and suffixes, both in English and in Italian
and we could also focus
on compound words and word order, and reflect on the
fact that English qualifies meanings by adding elements to the left while Italian usually add elements to the right.
So this was our second
step, reflection on experience. Let’s move on to our third
and final step in transfer – reactivation. Now of course this can be done once again in English, but … here we get to the main idea of this
paper - it could
just as well be done in French, German or Spanish.
Our French, German or Spanish colleague could now
start work where we left it, she or he could build on
the database of knowledge, skills and attitudes that we have already tried to develop in our students – the same students, the class we
Our German colleague could take over our
work and start working on the German article. So let’s
imagine once again the sort of interaction that she/he might develop with our students, more or less like this,
•we’ve got an article here, and we want to find out some basic
•do you remember the kind of problems you had when you read BECKHAM?
How did you cope? For example, what did you do with
“new” or “difficult” words? What else did you do? What
helped you? Prefixes, suffixes the
context … your own encyclopedia …
•how did you call the reading strategy based on clues? Sherlock
Holmes? Shall we try and see if Sherlock Holmes can
help us in the same way this time too?
Again, when she/he
checks the outcome of the task she/he can discuss if the problems with SCHUMACHER were the same as with BECKHAM, if the same strategies worked or if students had to look for different
ones … What worked well with both English and German?
What worked with English but perhaps not, or not in
the same way or not so well, with German?
She/He could also
highlight the links between languages in much the same way as we did with English and Italian – but this time our students
can use their knowledge of more than one language.
She/He could focus on true friends …
She/He could take up
again the issue of word families, highlight the system of prefixes and suffixes in German and compare it with the English and
the Italian ones …
and she/he could also
consider word order in compound words – is it the same in German and English? Towards the left or towards the right?
So this is what we might
call the transfer cycle
– experiencing problems and solutions in one language,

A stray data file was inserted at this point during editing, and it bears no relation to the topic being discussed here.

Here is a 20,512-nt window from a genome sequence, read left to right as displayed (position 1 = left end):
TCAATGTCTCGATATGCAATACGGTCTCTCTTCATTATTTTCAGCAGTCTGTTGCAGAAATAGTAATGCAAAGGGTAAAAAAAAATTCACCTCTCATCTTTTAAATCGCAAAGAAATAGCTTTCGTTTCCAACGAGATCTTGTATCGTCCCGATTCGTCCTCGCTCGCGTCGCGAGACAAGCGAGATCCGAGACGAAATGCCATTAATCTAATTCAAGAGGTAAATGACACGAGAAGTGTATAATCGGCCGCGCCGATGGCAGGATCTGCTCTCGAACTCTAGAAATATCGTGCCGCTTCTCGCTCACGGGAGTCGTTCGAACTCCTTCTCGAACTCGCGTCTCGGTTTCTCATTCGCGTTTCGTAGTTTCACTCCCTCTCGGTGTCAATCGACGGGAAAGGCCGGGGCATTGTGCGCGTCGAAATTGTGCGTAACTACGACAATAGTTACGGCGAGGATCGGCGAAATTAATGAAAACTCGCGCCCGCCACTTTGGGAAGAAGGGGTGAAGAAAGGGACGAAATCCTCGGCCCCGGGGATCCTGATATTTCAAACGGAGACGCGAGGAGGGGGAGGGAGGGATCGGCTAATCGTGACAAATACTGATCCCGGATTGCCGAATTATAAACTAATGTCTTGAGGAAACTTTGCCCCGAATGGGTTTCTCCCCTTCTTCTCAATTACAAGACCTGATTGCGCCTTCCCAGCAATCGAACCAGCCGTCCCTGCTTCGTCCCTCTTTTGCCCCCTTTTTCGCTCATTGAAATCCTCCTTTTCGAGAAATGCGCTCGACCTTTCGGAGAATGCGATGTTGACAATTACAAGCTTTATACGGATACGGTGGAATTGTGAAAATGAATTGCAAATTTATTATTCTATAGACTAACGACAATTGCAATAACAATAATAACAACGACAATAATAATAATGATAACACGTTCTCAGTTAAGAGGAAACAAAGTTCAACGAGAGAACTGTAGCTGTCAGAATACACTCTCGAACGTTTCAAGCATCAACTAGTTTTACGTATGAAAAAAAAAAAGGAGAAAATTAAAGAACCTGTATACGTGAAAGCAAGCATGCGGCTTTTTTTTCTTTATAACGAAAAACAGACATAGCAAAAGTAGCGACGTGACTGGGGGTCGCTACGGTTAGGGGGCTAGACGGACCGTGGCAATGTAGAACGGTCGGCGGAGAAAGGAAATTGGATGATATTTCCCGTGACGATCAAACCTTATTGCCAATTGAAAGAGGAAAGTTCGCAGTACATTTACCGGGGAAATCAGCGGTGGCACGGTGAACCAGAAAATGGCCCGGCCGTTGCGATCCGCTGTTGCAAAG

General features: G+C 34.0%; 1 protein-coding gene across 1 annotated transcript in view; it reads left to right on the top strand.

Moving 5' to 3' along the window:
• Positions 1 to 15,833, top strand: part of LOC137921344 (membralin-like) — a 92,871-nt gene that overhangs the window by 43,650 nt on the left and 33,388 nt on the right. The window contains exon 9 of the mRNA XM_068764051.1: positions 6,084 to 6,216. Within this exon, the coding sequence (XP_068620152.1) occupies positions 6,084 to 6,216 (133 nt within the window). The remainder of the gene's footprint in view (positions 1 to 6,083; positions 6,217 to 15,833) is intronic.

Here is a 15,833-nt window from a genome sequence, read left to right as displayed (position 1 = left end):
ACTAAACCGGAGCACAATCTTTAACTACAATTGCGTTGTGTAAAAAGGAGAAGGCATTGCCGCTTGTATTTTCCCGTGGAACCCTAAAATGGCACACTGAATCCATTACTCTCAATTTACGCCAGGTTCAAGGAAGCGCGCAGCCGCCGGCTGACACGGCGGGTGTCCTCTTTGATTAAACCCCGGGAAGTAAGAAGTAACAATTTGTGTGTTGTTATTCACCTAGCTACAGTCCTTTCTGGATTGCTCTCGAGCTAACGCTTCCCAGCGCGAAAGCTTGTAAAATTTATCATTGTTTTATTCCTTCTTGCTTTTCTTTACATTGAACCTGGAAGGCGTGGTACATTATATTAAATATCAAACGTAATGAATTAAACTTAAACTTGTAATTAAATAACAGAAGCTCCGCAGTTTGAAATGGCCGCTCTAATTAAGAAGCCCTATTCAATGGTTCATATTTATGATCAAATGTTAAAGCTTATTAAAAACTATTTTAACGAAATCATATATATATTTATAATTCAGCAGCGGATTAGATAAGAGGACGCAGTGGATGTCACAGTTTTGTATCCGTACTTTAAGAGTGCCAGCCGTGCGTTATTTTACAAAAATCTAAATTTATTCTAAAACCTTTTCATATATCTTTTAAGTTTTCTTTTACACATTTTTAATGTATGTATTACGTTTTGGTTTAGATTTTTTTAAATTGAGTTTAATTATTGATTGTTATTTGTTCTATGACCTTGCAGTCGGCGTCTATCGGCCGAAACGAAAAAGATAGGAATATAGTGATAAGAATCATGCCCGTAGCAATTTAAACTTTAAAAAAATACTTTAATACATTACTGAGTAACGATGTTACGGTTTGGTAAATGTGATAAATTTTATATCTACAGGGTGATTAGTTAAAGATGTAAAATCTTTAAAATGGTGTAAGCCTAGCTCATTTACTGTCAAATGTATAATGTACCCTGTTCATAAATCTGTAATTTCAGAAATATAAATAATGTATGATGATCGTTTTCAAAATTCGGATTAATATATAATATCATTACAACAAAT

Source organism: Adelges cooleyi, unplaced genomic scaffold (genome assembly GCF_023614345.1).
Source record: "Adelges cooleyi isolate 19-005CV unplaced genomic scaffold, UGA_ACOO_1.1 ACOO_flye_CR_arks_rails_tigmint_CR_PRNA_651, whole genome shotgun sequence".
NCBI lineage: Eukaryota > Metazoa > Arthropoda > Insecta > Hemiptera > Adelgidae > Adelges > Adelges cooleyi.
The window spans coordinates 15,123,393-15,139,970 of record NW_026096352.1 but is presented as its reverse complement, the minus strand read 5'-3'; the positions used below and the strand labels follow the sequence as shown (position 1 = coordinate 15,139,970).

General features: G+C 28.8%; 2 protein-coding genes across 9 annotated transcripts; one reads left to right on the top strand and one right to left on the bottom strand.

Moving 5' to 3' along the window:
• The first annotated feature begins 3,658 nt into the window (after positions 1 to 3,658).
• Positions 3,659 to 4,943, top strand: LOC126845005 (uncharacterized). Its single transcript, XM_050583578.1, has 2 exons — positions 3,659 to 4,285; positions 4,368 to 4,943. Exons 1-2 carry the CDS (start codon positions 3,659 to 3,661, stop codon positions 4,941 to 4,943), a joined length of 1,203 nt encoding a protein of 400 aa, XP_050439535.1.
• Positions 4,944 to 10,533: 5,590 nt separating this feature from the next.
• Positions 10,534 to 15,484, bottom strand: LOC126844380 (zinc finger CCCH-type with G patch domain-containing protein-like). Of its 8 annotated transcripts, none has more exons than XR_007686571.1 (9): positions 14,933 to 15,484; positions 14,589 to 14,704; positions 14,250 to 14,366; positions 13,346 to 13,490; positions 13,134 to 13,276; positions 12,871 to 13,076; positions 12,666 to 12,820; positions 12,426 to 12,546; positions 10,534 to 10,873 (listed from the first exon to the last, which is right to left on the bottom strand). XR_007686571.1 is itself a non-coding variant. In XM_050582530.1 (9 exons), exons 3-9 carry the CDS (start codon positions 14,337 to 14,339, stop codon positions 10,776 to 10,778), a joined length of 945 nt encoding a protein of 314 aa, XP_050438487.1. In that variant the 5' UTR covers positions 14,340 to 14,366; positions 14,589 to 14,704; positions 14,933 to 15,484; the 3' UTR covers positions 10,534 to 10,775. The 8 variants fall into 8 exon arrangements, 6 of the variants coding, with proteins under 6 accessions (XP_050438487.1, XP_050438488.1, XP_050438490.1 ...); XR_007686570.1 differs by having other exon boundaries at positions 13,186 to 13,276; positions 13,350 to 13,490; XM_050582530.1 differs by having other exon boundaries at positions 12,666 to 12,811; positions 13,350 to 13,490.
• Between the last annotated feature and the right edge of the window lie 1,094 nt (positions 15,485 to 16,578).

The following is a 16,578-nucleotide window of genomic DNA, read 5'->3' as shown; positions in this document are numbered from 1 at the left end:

reflecting on them, and then reactivating our knowledge,
skills and attitudes with a different task – but not
necessarily in the same
The grading and
sequencing of tasks and languages, that is, where to start and how to proceed, is of course a matter of local conditions. We might
start with TOTTI, capitalise on our students’
knowledge of Italian and then proceed to BECKHAM. Or
we might start with ZIDANE and then move over to BECKHAM
What I have just said
implies that language teachers working with the same class,
including the teacher of Italian, decide to work together. Am I talking about an ideal world? I don’t know. But perhaps it’s worth ending
this paper with what I think are three essential
conditions for this to happen:
condition is, recognising the fact that the function of a plurilingual curriculum is not only to teach several languages, but also, and
most importantly, to teach
students how to learn languages, at school and throughout their lives, and to learn how to use language across the
curriculum – in other words, this means relaunching
the idea of language education – educazione
•the second condition is, making this an explicit aim of our school policy, a
priority to be
officially recognized and developed throughout the school community – not just among teachers and students, but also among
parents and administrators;
•the third condition is to build a school
and classroom culture based on teacher
collaboration. This is of course crucial. Our
students cannot perceive the learning of several
languages as a global experience unless we, their teachers,
share a common background. This means much more that agreeing on a list of grammar points or lexical areas or communicative
functions to teach in the same class. It can mean
that, but above all it means a need for us to share
our own knowledge, skills and attitudes.
With a vision in our minds …
“Let’s learn more languages – to speak a common tongue”
This presentation is also available as full-text
only, with a bibliography and webliography. See the Papers
section on my web site www.learningpaths.org